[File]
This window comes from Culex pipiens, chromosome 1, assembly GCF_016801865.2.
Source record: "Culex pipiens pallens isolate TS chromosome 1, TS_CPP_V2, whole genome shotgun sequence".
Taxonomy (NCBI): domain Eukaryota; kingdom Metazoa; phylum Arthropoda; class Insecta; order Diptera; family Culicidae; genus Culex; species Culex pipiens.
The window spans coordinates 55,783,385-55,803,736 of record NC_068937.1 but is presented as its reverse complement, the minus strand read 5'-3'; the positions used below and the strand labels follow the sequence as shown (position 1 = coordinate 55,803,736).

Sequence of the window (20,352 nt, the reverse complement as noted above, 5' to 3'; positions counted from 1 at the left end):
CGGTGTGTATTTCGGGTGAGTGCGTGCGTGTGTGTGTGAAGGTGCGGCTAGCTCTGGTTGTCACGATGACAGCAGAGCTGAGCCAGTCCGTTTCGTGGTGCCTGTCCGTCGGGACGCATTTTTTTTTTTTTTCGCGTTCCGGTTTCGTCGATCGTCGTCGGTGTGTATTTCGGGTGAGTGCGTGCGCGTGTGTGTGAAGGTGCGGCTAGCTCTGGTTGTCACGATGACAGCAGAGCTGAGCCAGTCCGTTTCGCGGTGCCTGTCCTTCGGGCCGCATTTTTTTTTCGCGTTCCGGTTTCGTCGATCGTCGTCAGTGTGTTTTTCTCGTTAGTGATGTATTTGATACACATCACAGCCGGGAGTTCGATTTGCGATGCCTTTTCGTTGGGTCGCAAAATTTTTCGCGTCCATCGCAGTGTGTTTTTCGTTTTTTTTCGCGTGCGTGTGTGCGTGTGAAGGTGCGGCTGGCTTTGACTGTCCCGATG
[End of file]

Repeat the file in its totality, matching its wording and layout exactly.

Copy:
This window comes from Culex pipiens, chromosome 1, assembly GCF_016801865.2.
Source record: "Culex pipiens pallens isolate TS chromosome 1, TS_CPP_V2, whole genome shotgun sequence".
Taxonomy (NCBI): domain Eukaryota; kingdom Metazoa; phylum Arthropoda; class Insecta; order Diptera; family Culicidae; genus Culex; species Culex pipiens.
The window spans coordinates 55,783,385-55,803,736 of record NC_068937.1 but is presented as its reverse complement, the minus strand read 5'-3'; the positions used below and the strand labels follow the sequence as shown (position 1 = coordinate 55,803,736).

Sequence of the window (20,352 nt, the reverse complement as noted above, 5' to 3'; positions counted from 1 at the left end):
CGGTGTGTATTTCGGGTGAGTGCGTGCGTGTGTGTGTGAAGGTGCGGCTAGCTCTGGTTGTCACGATGACAGCAGAGCTGAGCCAGTCCGTTTCGTGGTGCCTGTCCGTCGGGACGCATTTTTTTTTTTTTTCGCGTTCCGGTTTCGTCGATCGTCGTCGGTGTGTATTTCGGGTGAGTGCGTGCGCGTGTGTGTGAAGGTGCGGCTAGCTCTGGTTGTCACGATGACAGCAGAGCTGAGCCAGTCCGTTTCGCGGTGCCTGTCCTTCGGGCCGCATTTTTTTTTCGCGTTCCGGTTTCGTCGATCGTCGTCAGTGTGTTTTTCTCGTTAGTGATGTATTTGATACACATCACAGCCGGGAGTTCGATTTGCGATGCCTTTTCGTTGGGTCGCAAAATTTTTCGCGTCCATCGCAGTGTGTTTTTCGTTTTTTTTCGCGTGCGTGTGTGCGTGTGAAGGTGCGGCTGGCTTTGACTGTCCCGATG